Today we returned to our post Jonas spot on the Appalachian Trail, and, once on top of the mountain, I let the dogs off the leash. That’s right, I gave it a whirl, AND ambitiously attempted to do some yoga. Turner was not having the handstand (see image above). Wow, I have not seen so much joy cross their faces in quite some time. They raced up and back along the trail, rooted around in the brush, and, to my delight, returned to me every time I called them.
As we turned toward the car I realized that I wasn’t ready to head home yet. It seems the more I hike, the less I want to do anything else. So, we passed the car, and kept traveling. This section of trail was still coated in several inches of snow. With every step I thought of my connection to the earth, to my animals, to others, and to myself. My love for hiking seems to lie in the silence of the wilderness. In the calm, I can pick out an odd sound and recognize something that flashes by my periphery. I can identify things that feel off through my intuition, and know when to head in the opposite direction. And, when I doubt my own intuition I can always observe the behavior of my dogs who always know what’s up, and instinctively have my back.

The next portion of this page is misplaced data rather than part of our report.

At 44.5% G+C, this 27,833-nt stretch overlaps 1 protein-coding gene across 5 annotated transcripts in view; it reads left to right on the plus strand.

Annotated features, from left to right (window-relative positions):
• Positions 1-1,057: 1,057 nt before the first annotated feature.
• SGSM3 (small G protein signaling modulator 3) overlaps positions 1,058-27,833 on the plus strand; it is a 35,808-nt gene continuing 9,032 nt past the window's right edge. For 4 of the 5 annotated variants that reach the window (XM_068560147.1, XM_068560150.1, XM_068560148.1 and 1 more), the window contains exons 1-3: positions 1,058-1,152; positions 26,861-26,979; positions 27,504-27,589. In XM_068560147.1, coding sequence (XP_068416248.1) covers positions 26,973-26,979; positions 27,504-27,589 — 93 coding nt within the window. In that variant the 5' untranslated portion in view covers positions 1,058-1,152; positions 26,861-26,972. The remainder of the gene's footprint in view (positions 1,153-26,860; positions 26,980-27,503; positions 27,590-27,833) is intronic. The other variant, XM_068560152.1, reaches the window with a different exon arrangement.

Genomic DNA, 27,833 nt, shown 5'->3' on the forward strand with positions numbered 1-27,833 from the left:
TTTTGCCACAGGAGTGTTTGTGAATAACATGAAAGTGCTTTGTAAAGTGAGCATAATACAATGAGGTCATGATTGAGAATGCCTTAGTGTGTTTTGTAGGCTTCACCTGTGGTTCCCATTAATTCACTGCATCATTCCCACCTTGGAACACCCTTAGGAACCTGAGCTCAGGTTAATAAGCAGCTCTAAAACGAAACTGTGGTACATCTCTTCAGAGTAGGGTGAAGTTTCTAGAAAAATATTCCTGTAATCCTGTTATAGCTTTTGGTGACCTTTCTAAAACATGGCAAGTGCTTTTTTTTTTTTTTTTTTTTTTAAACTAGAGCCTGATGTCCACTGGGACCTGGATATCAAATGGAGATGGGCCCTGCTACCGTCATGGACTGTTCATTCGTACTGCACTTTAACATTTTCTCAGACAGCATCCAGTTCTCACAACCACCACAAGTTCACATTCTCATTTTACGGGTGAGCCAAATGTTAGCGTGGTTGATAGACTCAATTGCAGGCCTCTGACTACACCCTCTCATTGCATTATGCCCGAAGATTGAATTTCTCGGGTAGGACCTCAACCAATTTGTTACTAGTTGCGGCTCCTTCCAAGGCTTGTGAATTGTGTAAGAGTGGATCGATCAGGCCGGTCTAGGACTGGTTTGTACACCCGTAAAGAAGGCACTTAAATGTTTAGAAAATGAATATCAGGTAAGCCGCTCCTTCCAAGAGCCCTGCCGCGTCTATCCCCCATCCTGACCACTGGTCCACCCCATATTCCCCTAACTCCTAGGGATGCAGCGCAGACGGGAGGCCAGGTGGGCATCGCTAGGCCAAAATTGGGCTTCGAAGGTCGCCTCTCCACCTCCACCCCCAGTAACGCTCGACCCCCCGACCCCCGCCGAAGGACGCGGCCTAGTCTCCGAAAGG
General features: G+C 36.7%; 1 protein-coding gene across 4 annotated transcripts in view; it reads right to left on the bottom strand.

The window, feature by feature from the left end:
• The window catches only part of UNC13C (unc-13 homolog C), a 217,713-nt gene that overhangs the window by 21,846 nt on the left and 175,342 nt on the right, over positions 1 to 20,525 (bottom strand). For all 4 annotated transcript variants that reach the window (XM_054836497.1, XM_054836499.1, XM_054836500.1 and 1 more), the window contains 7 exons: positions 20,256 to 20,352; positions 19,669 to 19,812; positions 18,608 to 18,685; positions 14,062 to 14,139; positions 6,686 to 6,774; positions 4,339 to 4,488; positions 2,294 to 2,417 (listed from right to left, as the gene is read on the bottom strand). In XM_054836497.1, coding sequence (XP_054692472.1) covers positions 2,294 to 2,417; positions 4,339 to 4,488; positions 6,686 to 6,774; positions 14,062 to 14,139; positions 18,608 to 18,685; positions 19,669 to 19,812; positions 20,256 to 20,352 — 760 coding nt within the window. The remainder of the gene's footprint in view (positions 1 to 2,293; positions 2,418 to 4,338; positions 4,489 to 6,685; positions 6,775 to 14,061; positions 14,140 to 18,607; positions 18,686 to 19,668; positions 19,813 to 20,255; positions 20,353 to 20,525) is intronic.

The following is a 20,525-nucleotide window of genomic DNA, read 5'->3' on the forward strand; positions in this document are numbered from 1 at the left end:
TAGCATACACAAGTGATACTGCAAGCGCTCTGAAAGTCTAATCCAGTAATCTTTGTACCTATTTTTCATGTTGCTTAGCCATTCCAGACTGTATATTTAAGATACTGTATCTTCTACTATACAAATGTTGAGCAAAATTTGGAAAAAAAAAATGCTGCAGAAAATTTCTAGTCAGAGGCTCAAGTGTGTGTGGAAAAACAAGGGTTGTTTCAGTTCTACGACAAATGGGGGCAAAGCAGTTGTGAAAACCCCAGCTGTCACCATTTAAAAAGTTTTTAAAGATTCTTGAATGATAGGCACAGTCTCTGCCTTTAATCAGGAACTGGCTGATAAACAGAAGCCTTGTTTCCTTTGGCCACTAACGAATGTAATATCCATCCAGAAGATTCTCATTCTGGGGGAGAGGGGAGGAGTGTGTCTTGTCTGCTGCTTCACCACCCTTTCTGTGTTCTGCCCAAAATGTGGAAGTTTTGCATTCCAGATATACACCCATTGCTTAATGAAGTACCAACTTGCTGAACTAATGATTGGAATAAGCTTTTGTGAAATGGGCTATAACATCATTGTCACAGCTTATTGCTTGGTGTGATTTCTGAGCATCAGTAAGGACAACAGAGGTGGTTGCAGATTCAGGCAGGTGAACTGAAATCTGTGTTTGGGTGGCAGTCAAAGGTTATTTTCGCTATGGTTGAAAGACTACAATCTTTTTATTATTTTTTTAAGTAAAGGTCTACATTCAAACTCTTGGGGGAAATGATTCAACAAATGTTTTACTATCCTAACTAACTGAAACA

I saw a post on Facebook the other day asking women who thru hike if they carry a weapon. So many of them said yes, and referenced a favorite gun. I can’t help but wonder what there is to fear in the woods? Do these women also carry in their everyday lives? I have only felt scared in the woods once, that being the first time I came across a bear. It has happened since then, and with each occurrence I feel a little less afraid and a little more knowledgable on how to keep a cool head and do the right thing. Which is to say, keep my dogs from dragging me toward a bear and her cubs, while maintaining a safe distance and shrieking in a high pitch like a little girl. Okay, that sounds ridiculous, but really, bears hate little girl screams. I mean, who doesn’t? The only instances I’ve encountered people that cause my hairs to stand on end have been in a concrete environment. Urban, suburban, and sometimes even rural, it matters not. People are some of the most deceptive and untrustworthy animals with which I’ve come in contact. I might argue that this little bit of information is a large part of why I retreat to the woods so often. It’s probably also a big reason as to why many other hikers are out there. I get that there will sometimes be random people out there who will cause me to go the long way around in order to steer clear of them. That happens anywhere. And if I’m not going to carry a gun in my civilized life, I’m certainly not going to start carrying one during my time of meditation. A gun would cause me to feel paranoid, fearful that I will accidentally shoot myself or one of my pups. Fearful that I may harm someone or something else and live to regret it. When I’m afraid my body temperature changes, my attention turns toward the thing causing me tension, my senses become preoccupied. For me the safety in fear comes when those characteristics are brought about by a real threat. If the fear comes from something I am doing, then it is simply a distraction. It could even cause me to appear off to other hikers. So, I will continue to walk this earth in a manner that will cause me to be mindful of peace, to project a sense of calm, and not to disturb my connection with my best defense, my intuition.